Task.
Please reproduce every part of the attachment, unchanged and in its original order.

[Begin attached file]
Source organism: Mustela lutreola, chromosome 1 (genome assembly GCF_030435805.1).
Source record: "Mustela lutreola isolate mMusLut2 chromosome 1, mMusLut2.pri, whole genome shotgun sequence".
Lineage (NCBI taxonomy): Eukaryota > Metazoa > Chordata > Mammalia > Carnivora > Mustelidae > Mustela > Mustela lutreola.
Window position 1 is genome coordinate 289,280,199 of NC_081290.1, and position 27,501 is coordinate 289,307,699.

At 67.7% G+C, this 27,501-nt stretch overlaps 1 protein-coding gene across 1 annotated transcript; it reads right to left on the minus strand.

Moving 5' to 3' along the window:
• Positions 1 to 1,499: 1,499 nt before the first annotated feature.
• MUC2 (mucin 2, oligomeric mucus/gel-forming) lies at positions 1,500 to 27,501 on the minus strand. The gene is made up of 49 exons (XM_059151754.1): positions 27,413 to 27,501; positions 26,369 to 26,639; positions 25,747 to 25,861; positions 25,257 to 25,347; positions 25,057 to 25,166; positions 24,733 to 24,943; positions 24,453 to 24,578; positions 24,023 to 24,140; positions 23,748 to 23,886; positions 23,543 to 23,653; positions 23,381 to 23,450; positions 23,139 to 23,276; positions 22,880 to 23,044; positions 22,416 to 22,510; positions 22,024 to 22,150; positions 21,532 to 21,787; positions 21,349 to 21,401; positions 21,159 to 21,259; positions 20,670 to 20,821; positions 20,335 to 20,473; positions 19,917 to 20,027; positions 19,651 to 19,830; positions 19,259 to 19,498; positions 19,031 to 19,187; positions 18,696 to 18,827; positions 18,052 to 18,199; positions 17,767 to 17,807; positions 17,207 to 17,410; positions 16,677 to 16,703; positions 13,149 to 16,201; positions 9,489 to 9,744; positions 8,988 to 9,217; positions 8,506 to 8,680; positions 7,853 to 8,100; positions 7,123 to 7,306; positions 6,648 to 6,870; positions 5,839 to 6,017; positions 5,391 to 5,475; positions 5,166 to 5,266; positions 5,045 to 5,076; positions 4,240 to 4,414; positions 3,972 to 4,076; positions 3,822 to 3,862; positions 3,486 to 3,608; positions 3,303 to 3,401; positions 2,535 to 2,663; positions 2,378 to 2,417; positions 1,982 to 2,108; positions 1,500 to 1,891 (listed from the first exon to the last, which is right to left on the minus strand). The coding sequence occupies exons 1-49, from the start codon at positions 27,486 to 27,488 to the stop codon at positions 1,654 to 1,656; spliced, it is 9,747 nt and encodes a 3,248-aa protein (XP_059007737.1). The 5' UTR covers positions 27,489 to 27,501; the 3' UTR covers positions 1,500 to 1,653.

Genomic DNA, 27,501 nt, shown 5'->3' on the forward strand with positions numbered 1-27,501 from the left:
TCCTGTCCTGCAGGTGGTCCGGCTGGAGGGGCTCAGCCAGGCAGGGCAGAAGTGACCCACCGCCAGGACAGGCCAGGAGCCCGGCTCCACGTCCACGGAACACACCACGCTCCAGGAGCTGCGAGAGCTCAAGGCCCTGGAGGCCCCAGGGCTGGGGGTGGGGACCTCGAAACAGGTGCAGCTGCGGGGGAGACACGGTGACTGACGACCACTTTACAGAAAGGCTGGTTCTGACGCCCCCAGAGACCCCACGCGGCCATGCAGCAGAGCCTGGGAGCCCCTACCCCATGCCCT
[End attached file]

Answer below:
Source organism: Mustela lutreola, chromosome 1 (genome assembly GCF_030435805.1).
Source record: "Mustela lutreola isolate mMusLut2 chromosome 1, mMusLut2.pri, whole genome shotgun sequence".
Lineage (NCBI taxonomy): Eukaryota > Metazoa > Chordata > Mammalia > Carnivora > Mustelidae > Mustela > Mustela lutreola.
Window position 1 is genome coordinate 289,280,199 of NC_081290.1, and position 27,501 is coordinate 289,307,699.

At 67.7% G+C, this 27,501-nt stretch overlaps 1 protein-coding gene across 1 annotated transcript; it reads right to left on the minus strand.

Moving 5' to 3' along the window:
• Positions 1 to 1,499: 1,499 nt before the first annotated feature.
• MUC2 (mucin 2, oligomeric mucus/gel-forming) lies at positions 1,500 to 27,501 on the minus strand. The gene is made up of 49 exons (XM_059151754.1): positions 27,413 to 27,501; positions 26,369 to 26,639; positions 25,747 to 25,861; positions 25,257 to 25,347; positions 25,057 to 25,166; positions 24,733 to 24,943; positions 24,453 to 24,578; positions 24,023 to 24,140; positions 23,748 to 23,886; positions 23,543 to 23,653; positions 23,381 to 23,450; positions 23,139 to 23,276; positions 22,880 to 23,044; positions 22,416 to 22,510; positions 22,024 to 22,150; positions 21,532 to 21,787; positions 21,349 to 21,401; positions 21,159 to 21,259; positions 20,670 to 20,821; positions 20,335 to 20,473; positions 19,917 to 20,027; positions 19,651 to 19,830; positions 19,259 to 19,498; positions 19,031 to 19,187; positions 18,696 to 18,827; positions 18,052 to 18,199; positions 17,767 to 17,807; positions 17,207 to 17,410; positions 16,677 to 16,703; positions 13,149 to 16,201; positions 9,489 to 9,744; positions 8,988 to 9,217; positions 8,506 to 8,680; positions 7,853 to 8,100; positions 7,123 to 7,306; positions 6,648 to 6,870; positions 5,839 to 6,017; positions 5,391 to 5,475; positions 5,166 to 5,266; positions 5,045 to 5,076; positions 4,240 to 4,414; positions 3,972 to 4,076; positions 3,822 to 3,862; positions 3,486 to 3,608; positions 3,303 to 3,401; positions 2,535 to 2,663; positions 2,378 to 2,417; positions 1,982 to 2,108; positions 1,500 to 1,891 (listed from the first exon to the last, which is right to left on the minus strand). The coding sequence occupies exons 1-49, from the start codon at positions 27,486 to 27,488 to the stop codon at positions 1,654 to 1,656; spliced, it is 9,747 nt and encodes a 3,248-aa protein (XP_059007737.1). The 5' UTR covers positions 27,489 to 27,501; the 3' UTR covers positions 1,500 to 1,653.

Genomic DNA, 27,501 nt, shown 5'->3' on the forward strand with positions numbered 1-27,501 from the left:
TCCTGTCCTGCAGGTGGTCCGGCTGGAGGGGCTCAGCCAGGCAGGGCAGAAGTGACCCACCGCCAGGACAGGCCAGGAGCCCGGCTCCACGTCCACGGAACACACCACGCTCCAGGAGCTGCGAGAGCTCAAGGCCCTGGAGGCCCCAGGGCTGGGGGTGGGGACCTCGAAACAGGTGCAGCTGCGGGGGAGACACGGTGACTGACGACCACTTTACAGAAAGGCTGGTTCTGACGCCCCCAGAGACCCCACGCGGCCATGCAGCAGAGCCTGGGAGCCCCTACCCCATGCCCT